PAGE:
Jail tax ordinance moves forward in Floyd County

Jail tax ordinance moves forward in Floyd County

By: Chris Morris
News and Tribune

NEW ALBANY - The Floyd County Council moved one step closer to creating a new jail tax Tuesday night.

By a 5-2 vote, an ordinance to create a .002 jail tax rate passed on first reading. The final vote will take place Wednesday at 6 p.m. at the Pine View Government Center since the vote did not pass by unanimous consent on first reading.

The new tax will generate around $4.5 million a year to be used on jail expenses including construction costs associated with the $15 million renovation plan that was recently approved. For residents making $50,000 a year, the new jail payroll tax will amount to around $100 a year, according to Auditor Scott Clark. The tax would kick in Oct. 1, 2018.

Lana Aebersold, Dale Bagshaw, Cam Wright, Leslie Knable and Denise Konkle voted in favor of the jail tax in the first reading, while Brad Striegel and Tom Pickett voted against. Only a majority vote of the council is needed Wednesday night for the tax to be approved.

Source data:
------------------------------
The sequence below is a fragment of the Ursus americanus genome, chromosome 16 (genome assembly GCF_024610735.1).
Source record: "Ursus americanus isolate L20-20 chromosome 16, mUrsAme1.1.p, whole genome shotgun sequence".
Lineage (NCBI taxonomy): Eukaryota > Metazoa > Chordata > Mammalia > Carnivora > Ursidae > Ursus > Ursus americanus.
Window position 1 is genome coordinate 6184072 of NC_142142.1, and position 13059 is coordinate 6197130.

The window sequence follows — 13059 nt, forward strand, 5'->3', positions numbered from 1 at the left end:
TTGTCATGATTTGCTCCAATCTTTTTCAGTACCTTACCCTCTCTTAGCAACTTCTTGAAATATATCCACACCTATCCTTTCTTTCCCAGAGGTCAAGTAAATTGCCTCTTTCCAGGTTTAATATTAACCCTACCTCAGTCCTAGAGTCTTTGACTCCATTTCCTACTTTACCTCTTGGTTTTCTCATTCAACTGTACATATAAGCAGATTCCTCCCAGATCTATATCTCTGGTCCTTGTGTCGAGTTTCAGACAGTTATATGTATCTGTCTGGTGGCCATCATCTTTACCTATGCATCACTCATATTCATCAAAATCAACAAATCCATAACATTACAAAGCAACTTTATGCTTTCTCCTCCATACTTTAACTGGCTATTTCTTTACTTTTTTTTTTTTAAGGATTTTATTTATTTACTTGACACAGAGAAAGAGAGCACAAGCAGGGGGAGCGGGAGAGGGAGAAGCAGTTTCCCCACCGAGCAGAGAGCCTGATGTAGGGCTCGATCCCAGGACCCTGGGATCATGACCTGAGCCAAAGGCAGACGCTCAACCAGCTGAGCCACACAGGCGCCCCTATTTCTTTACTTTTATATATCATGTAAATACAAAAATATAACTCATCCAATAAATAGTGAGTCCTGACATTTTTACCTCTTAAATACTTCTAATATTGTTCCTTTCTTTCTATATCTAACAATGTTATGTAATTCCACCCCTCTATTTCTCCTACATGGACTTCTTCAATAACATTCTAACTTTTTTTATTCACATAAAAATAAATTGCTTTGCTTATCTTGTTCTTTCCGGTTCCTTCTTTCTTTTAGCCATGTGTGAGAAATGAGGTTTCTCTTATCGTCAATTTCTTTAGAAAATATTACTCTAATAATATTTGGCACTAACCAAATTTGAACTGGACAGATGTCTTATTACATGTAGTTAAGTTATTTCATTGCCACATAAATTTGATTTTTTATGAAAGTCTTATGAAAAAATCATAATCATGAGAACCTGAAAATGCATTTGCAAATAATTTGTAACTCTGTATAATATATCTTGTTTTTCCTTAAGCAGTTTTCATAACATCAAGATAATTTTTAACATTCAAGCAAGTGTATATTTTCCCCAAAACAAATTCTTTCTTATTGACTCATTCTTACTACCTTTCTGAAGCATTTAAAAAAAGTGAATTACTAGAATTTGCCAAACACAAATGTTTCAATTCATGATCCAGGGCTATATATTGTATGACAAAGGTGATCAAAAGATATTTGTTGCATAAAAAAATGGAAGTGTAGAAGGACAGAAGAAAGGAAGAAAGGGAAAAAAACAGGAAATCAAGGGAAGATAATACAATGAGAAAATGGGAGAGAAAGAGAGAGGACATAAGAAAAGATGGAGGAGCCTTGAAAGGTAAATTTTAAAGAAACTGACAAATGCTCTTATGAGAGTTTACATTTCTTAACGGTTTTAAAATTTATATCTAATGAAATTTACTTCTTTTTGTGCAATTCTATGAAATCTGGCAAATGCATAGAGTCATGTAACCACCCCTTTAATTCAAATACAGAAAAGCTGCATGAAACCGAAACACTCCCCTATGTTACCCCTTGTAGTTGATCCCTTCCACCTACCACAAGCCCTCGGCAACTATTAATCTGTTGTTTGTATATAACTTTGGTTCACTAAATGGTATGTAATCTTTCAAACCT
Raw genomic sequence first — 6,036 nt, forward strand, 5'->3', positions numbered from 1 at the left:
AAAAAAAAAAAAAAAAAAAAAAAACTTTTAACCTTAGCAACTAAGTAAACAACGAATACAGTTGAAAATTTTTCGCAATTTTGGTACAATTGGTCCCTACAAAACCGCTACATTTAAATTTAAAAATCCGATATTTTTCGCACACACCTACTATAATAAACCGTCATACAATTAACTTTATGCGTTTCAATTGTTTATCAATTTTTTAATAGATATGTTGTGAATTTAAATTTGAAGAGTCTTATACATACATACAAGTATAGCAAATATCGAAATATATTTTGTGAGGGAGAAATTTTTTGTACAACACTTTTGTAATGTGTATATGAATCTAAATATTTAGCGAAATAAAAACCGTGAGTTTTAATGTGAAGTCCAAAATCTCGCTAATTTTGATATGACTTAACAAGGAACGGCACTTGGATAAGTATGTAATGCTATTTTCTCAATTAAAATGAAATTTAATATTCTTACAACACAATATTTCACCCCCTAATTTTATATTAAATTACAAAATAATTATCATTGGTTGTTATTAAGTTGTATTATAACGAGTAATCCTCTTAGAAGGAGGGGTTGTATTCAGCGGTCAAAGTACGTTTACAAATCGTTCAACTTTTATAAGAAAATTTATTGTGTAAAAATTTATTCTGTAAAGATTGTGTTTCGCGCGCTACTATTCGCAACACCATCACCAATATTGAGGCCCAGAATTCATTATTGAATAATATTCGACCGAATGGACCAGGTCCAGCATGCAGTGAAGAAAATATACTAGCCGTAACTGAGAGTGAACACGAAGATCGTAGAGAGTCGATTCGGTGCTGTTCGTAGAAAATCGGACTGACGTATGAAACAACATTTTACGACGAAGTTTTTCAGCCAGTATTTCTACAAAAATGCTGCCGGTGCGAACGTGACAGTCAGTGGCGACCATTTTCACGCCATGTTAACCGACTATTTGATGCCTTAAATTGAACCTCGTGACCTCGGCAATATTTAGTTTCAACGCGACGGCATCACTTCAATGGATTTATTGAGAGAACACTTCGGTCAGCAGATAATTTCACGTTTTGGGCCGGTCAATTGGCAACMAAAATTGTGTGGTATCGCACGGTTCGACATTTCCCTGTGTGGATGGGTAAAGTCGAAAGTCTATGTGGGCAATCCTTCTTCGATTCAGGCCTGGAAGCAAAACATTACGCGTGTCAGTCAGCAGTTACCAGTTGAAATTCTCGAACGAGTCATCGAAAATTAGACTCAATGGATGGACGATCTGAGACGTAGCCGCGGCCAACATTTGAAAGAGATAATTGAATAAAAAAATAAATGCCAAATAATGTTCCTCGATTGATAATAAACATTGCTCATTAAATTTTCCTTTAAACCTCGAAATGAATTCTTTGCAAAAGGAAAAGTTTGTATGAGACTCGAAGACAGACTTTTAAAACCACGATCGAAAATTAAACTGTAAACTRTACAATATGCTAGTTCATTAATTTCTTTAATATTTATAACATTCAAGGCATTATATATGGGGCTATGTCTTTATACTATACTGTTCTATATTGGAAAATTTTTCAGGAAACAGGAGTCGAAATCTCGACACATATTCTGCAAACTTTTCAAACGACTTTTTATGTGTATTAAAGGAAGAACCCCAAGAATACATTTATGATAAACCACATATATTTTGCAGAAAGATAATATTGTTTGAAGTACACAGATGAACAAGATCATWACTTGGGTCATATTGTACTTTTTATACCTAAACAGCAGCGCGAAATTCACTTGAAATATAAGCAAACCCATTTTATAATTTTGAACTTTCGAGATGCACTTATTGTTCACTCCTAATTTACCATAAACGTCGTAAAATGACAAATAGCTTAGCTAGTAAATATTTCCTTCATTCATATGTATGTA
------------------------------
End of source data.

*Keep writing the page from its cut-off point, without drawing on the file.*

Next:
"I've been struggling with this," Bagshaw said. "But I looked at this [needs] through the prism of public safety and infrastructure. This meets both in my opinion."

While no one wants to see a tax increase, Konkle said residents will be getting "a bang for their buck," with this ordinance. She said for just a minimal amount the jail will be renovated and be able to hold 100 more inmates, which will keep the county in compliance. She said it is also needed to shore up the budget.

"It may upset some people but the levy has not increased significantly enough to keep up with the growth in the community," Konkle said. "Our levy has stayed flat. In order for the government to sustain community needs we have to do something. With the property tax caps we have to generate money from other places."

Konkle also said this will keep the council from having to dip into hospital sale proceeds to balance the budget each year.

The council had four ordinances to consider, two that would have reduced the County Adjusted Gross Income Tax (CAGIT) rate by the same rate as a jail tax so taxpayers would not see a tax increase. However, several entities including the city of New Albany, fire districts, various townships, the school system and library would see a decrease under that plan. All receive CAGIT funds.

"I think it's a bad idea to reduce CAGIT," Striegel said. "A lot of entities suffer from that."

The council will also be taking a final vote Wednesday night on an ordinance creating a county foundation.

Chris Morris is an assistant editor at the News and Tribune. Reach him here